NUMA node(s):                    2
Vendor ID:                       GenuineIntel
CPU family:                      6
Model:                           62
Model name:                      Intel(R) Xeon(R) CPU E5-2687W v2 @ 3.40GHz
Stepping:                        4
CPU MHz:                         3717.246
CPU max MHz:                     4000.0000
CPU min MHz:                     1200.0000
BogoMIPS:                        6800.42
Virtualization:                  VT-x
L1d cache:                       512 KiB
L1i cache:                       512 KiB
L2 cache:                        4 MiB
L3 cache:                        50 MiB
NUMA node0 CPU(s):               0-7,16-23
NUMA node1 CPU(s):               8-15,24-31
Vulnerability Itlb multihit:     KVM: Mitigation: Split huge pages
Vulnerability L1tf:              Mitigation; PTE Inversion; VMX conditional cache flushes, SMT vulnerable
Vulnerability Mds:               Vulnerable: Clear CPU buffers attempted, no microcode; SMT vulnerable
Vulnerability Meltdown:          Mitigation; PTI
Vulnerability Spec store bypass: Vulnerable
Vulnerability Spectre v1:        Mitigation; usercopy/swapgs barriers and __user pointer sanitization
Vulnerability Spectre v2:        Mitigation; Full generic retpoline, STIBP disabled, RSB filling
Vulnerability Srbds:             Not affected
Vulnerability Tsx async abort:   Not affected
Flags:                           fpu vme de pse tsc msr pae mce cx8 apic sep mtrr pge mca cmov pat pse36 clflush dts acpi mmx fxsr sse sse2 ss ht tm pbe syscall nx pdpe1gb r
                                 dtscp lm constant_tsc arch_perfmon pebs bts rep_good nopl xtopology nonstop_tsc cpuid aperfmperf pni pclmulqdq dtes64 monitor ds_cpl vmx smx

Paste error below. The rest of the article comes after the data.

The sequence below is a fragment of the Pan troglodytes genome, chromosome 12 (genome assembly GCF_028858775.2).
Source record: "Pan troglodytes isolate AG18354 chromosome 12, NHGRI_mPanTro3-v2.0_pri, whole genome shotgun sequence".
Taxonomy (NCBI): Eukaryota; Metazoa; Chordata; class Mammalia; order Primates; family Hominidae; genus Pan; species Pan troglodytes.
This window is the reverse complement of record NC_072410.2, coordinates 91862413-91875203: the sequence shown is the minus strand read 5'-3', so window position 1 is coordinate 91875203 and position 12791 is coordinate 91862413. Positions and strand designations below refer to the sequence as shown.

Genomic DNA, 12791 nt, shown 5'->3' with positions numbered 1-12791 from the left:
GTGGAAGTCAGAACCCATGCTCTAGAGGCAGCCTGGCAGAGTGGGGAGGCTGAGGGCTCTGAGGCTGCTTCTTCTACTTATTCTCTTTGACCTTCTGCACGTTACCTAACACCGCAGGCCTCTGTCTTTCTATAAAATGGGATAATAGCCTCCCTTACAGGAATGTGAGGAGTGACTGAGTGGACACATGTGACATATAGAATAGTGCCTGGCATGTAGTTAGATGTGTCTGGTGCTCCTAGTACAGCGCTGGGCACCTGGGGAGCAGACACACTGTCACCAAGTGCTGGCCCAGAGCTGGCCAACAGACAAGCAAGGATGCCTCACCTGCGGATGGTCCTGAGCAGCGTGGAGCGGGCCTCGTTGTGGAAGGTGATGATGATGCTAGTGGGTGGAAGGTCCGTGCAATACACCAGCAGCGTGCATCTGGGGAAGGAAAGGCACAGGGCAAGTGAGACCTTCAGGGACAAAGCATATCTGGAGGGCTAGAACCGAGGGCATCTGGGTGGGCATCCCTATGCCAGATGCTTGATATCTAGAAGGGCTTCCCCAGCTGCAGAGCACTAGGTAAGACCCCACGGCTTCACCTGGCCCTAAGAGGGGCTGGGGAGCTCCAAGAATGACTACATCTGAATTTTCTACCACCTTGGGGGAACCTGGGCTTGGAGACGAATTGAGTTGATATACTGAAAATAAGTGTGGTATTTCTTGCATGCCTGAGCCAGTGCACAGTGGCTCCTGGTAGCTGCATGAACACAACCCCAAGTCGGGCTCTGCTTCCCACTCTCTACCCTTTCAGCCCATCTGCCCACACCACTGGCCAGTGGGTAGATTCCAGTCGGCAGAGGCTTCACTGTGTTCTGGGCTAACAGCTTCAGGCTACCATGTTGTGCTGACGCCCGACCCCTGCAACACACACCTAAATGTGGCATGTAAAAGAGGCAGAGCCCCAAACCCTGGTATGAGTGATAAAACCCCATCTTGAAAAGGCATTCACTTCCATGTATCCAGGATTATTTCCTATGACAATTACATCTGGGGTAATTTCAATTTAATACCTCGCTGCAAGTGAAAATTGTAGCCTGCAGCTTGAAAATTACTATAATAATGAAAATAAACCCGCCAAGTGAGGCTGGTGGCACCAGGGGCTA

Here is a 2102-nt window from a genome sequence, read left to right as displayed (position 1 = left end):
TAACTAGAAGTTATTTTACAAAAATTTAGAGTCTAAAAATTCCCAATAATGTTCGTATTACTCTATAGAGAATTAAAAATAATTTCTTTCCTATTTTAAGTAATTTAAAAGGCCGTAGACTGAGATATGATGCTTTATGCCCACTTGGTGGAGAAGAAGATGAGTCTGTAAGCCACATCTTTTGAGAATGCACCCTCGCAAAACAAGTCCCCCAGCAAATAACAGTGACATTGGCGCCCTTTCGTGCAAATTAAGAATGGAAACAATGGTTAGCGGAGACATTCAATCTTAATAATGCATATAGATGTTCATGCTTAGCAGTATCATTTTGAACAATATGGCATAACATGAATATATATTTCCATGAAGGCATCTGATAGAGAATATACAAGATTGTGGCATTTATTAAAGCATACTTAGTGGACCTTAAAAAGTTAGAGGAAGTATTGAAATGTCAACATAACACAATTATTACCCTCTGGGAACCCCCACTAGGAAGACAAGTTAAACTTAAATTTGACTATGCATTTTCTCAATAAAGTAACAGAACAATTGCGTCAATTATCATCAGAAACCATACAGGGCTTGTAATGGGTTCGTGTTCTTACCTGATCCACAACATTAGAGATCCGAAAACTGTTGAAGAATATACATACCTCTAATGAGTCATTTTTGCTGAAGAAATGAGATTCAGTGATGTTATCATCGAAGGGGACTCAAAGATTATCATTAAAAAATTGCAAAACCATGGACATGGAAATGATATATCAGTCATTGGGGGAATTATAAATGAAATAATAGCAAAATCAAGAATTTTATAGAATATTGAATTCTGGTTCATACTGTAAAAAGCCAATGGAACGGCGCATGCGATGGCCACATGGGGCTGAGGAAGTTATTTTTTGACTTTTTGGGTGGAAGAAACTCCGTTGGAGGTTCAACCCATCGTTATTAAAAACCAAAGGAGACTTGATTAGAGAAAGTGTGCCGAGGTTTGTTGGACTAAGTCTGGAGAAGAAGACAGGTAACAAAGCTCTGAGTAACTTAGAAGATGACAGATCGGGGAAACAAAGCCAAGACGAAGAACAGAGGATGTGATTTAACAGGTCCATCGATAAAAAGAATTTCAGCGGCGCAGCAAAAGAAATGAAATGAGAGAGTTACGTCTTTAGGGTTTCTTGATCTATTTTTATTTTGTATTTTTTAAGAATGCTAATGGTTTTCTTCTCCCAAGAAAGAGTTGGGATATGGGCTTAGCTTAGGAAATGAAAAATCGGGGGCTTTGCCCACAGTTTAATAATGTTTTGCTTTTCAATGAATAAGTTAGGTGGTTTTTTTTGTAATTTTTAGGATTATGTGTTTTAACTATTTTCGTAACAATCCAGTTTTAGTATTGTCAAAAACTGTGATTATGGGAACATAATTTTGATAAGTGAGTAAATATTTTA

est tm2 ssse3 cx16 xtpr pdcm pcid dca sse4_1 sse4_2 x2apic popcnt tsc_deadline_timer aes xsave avx f16c rdrand lahf_lm cpuid_fault epb pti
                                 tpr_shadow vnmi flexpriority ept vpid fsgsbase smep erms xsaveopt dtherm ida arat pln pts


Code:
qm config 133
bios: ovmf
boot: order=sata0
cores: 8
cpu: host
efidisk0: local:101/vm-101-disk-0.raw,efitype=4m,pre-enrolled-keys=1,size=528K
hostpci0: 0000:0b:00.0,pcie=1,x-vga=1
hostpci1: 0000:85:00.0,pcie=1,rombar=0
hostpci2: 0000:0a:00.0,pcie=1,rombar=0
hostpci3: 0000:0d:00.0,pcie=1,rombar=0
ide0: local:iso/virtio-win-0.1.208.iso,media=cdrom,size=543390K
ide2: local:iso/win10-install.iso,media=cdrom,size=5745798K
machine: pc-q35-6.1
memory: 32048
meta: creation-qemu=6.1.0,ctime=1637353072
name: windows
net0: virtio=C2:45:E0:B5:7A:4A,bridge=vmbr0
numa: 0
ostype: win10
sata0: /dev/disk/by-id/ata-Samsung_SSD_870_EVO_500GB_S62BNX0RA13015T,size=488386584K
sata2: local:iso/HBCD_PE_x64.iso,media=cdrom,size=3026566K
scsihw: virtio-scsi-pci
smbios1: uuid=f7b01aa5-8ea0-4325-9d8e-18b02680d3ca
sockets: 2
tablet: 0
usb0: host=045e:07f8,usb3=1
usb1: host=046d:c05b,usb3=1
usb2: host=096e:0201,usb3=1
usb3: host=0557:2221,usb3=1
usb4: host=1edb:da0a,usb3=1
vga: none
vmgenid: 00874467-b14e-46a3-8c3c-a75ca86503b1

Code:
 pveversion -v
proxmox-ve: 7.1-1 (running kernel: 5.13.19-2-pve)
pve-manager: 7.1-7 (running version: 7.1-7/df5740ad)
pve-kernel-helper: 7.1-6
pve-kernel-5.13: 7.1-5
pve-kernel-5.13.19-2-pve: 5.13.19-4
pve-kernel-5.13.19-1-pve: 5.13.19-3
ceph-fuse: 15.2.15-pve1
corosync: 3.1.5-pve2
criu: 3.15-1+pve-1
glusterfs-client: 9.2-1
ifupdown2: 3.1.0-1+pmx3
ksm-control-daemon: 1.4-1
libjs-extjs: 7.0.0-1
libknet1: 1.22-pve2
libproxmox-acme-perl: 1.4.0
libproxmox-backup-qemu0: 1.2.0-1
libpve-access-control: 7.1-5
libpve-apiclient-perl: 3.2-1
libpve-common-perl: 7.0-14
libpve-guest-common-perl: 4.0-3
libpve-http-server-perl: 4.0-4
libpve-storage-perl: 7.0-15
libspice-server1: 0.14.3-2.1
lvm2: 2.03.11-2.1
lxc-pve: 4.0.9-4
lxcfs: 4.0.8-pve2
novnc-pve: 1.2.0-3
proxmox-backup-client: 2.1.2-1
proxmox-backup-file-restore: 2.1.2-1
proxmox-mini-journalreader: 1.3-1
proxmox-widget-toolkit: 3.4-4
pve-cluster: 7.1-2
pve-container: 4.1-2
pve-docs: 7.1-2
pve-edk2-firmware: 3.20210831-2
pve-firewall: 4.2-5
pve-firmware: 3.3-3
pve-ha-manager: 3.3-1
pve-i18n: 2.6-2
pve-qemu-kvm: 6.1.0-3
pve-xtermjs: 4.12.0-1
qemu-server: 7.1-4
smartmontools: 7.2-1
spiceterm: 3.2-2
swtpm: 0.7.0~rc1+2
vncterm: 1.7-1
zfsutils-linux: 2.1.1-pve3
It is the Windows Guest that is slow when using cpu: host, and the same guest is faster when using cpu: kvm64.
 

safar

Member
Dec 27, 2012
5
0
21
Issue beign: sub-optimal performance in Windows unless cpu: kvm64
Other guests do not have this issue (Centos, MacOs…)